Law and Anarchy

If our ability to form judgments is limited, then how are we to formulate any action at all? One way is to simply agree to abide by rules, in the form of laws. As a society, we agree to try something, and continue that course until it is obvious that it isn't working, and then formulate something else.

Lawful personalities support the attitude that a surrender of freedom is necessary to sustain the social order, and therefore protect the commonwealth. They believe in codification because it ensures avenues to sanction unlawful activity. For that reason, laws establish a social context that constrains harmful behavior.

Unfortunately, the wheels of the legal process turn very slowly. This is because the state becomes the arbiter of social interaction. If the power of the state is not constrained, the privileged are left with a tool to trample on the rights of the common citizen. Secondly, no change can be made to laws without threatening to make existing conduct illegal. At the very least, a period of grace must be provided so that affected parties can modify their conduct to comply with new standards.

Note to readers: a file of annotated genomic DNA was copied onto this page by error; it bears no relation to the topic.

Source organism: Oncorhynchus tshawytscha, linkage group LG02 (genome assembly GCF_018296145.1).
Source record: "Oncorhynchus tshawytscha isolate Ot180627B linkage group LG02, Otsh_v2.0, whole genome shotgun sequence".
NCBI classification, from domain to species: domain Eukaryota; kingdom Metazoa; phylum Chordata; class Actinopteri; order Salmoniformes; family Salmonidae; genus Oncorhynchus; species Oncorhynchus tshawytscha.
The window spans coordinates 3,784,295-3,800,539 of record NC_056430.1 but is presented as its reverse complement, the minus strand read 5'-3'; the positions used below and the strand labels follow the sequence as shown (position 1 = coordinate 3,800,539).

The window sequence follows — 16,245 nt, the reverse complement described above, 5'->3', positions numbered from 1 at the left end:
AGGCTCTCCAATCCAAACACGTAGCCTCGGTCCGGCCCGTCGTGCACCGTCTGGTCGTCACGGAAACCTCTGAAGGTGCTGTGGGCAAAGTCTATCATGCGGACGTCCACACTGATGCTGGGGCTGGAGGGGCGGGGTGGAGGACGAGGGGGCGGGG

For this reason, the legal process tends to fail in periods of great social change. Examples from recent American history are the Civil Rights movement, the Great Depression, and the Vietnam War. The legal process simply cannot move fast enough to keep up with events.

The legal process also fails in daily interaction. The state does not know individuals. It is capable only of defining its practices with people in broad categories. If it tried to adapt to each individual, it would end up employing everybody to make life work for all. This is the extreme vision of socialist intervention, and the communist system as implemented in practice.